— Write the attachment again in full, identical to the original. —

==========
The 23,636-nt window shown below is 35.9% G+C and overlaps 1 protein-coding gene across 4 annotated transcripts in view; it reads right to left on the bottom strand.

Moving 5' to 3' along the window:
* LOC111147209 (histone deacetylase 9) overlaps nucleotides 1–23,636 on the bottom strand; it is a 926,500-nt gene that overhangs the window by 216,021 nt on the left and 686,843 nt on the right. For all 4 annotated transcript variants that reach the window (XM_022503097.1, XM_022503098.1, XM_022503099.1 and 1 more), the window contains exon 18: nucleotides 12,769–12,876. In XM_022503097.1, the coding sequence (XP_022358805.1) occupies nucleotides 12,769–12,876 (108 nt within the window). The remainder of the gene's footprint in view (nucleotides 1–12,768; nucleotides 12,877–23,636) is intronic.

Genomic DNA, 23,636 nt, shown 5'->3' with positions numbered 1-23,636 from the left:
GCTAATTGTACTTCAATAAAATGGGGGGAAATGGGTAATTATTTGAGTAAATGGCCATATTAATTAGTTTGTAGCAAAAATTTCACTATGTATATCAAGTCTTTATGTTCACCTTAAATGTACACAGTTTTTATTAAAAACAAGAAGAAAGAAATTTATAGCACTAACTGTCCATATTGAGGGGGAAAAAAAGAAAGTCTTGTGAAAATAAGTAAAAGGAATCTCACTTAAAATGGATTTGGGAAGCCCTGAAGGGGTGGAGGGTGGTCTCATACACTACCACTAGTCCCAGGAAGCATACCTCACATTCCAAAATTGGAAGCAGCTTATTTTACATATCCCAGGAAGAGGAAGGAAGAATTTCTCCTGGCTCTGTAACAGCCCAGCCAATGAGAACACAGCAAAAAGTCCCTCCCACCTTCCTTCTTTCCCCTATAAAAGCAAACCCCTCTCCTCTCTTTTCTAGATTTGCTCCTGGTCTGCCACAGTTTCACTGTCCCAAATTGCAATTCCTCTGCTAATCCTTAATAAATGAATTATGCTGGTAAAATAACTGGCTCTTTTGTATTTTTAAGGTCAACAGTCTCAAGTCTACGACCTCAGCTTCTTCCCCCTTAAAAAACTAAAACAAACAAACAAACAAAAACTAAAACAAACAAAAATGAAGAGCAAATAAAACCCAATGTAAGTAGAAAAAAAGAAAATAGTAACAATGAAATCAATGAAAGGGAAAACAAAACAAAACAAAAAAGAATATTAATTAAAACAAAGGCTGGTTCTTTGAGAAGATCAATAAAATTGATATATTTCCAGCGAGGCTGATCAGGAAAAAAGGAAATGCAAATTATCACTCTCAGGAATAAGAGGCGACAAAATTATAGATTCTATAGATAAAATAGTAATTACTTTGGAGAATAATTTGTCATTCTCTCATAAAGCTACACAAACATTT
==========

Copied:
The 23,636-nt window shown below is 35.9% G+C and overlaps 1 protein-coding gene across 4 annotated transcripts in view; it reads right to left on the bottom strand.

Moving 5' to 3' along the window:
* LOC111147209 (histone deacetylase 9) overlaps nucleotides 1–23,636 on the bottom strand; it is a 926,500-nt gene that overhangs the window by 216,021 nt on the left and 686,843 nt on the right. For all 4 annotated transcript variants that reach the window (XM_022503097.1, XM_022503098.1, XM_022503099.1 and 1 more), the window contains exon 18: nucleotides 12,769–12,876. In XM_022503097.1, the coding sequence (XP_022358805.1) occupies nucleotides 12,769–12,876 (108 nt within the window). The remainder of the gene's footprint in view (nucleotides 1–12,768; nucleotides 12,877–23,636) is intronic.

Genomic DNA, 23,636 nt, shown 5'->3' with positions numbered 1-23,636 from the left:
GCTAATTGTACTTCAATAAAATGGGGGGAAATGGGTAATTATTTGAGTAAATGGCCATATTAATTAGTTTGTAGCAAAAATTTCACTATGTATATCAAGTCTTTATGTTCACCTTAAATGTACACAGTTTTTATTAAAAACAAGAAGAAAGAAATTTATAGCACTAACTGTCCATATTGAGGGGGAAAAAAAGAAAGTCTTGTGAAAATAAGTAAAAGGAATCTCACTTAAAATGGATTTGGGAAGCCCTGAAGGGGTGGAGGGTGGTCTCATACACTACCACTAGTCCCAGGAAGCATACCTCACATTCCAAAATTGGAAGCAGCTTATTTTACATATCCCAGGAAGAGGAAGGAAGAATTTCTCCTGGCTCTGTAACAGCCCAGCCAATGAGAACACAGCAAAAAGTCCCTCCCACCTTCCTTCTTTCCCCTATAAAAGCAAACCCCTCTCCTCTCTTTTCTAGATTTGCTCCTGGTCTGCCACAGTTTCACTGTCCCAAATTGCAATTCCTCTGCTAATCCTTAATAAATGAATTATGCTGGTAAAATAACTGGCTCTTTTGTATTTTTAAGGTCAACAGTCTCAAGTCTACGACCTCAGCTTCTTCCCCCTTAAAAAACTAAAACAAACAAACAAACAAAAACTAAAACAAACAAAAATGAAGAGCAAATAAAACCCAATGTAAGTAGAAAAAAAGAAAATAGTAACAATGAAATCAATGAAAGGGAAAACAAAACAAAACAAAAAAGAATATTAATTAAAACAAAGGCTGGTTCTTTGAGAAGATCAATAAAATTGATATATTTCCAGCGAGGCTGATCAGGAAAAAAGGAAATGCAAATTATCACTCTCAGGAATAAGAGGCGACAAAATTATAGATTCTATAGATAAAATAGTAATTACTTTGGAGAATAATTTGTCATTCTCTCATAAAGCTACACAAACATTT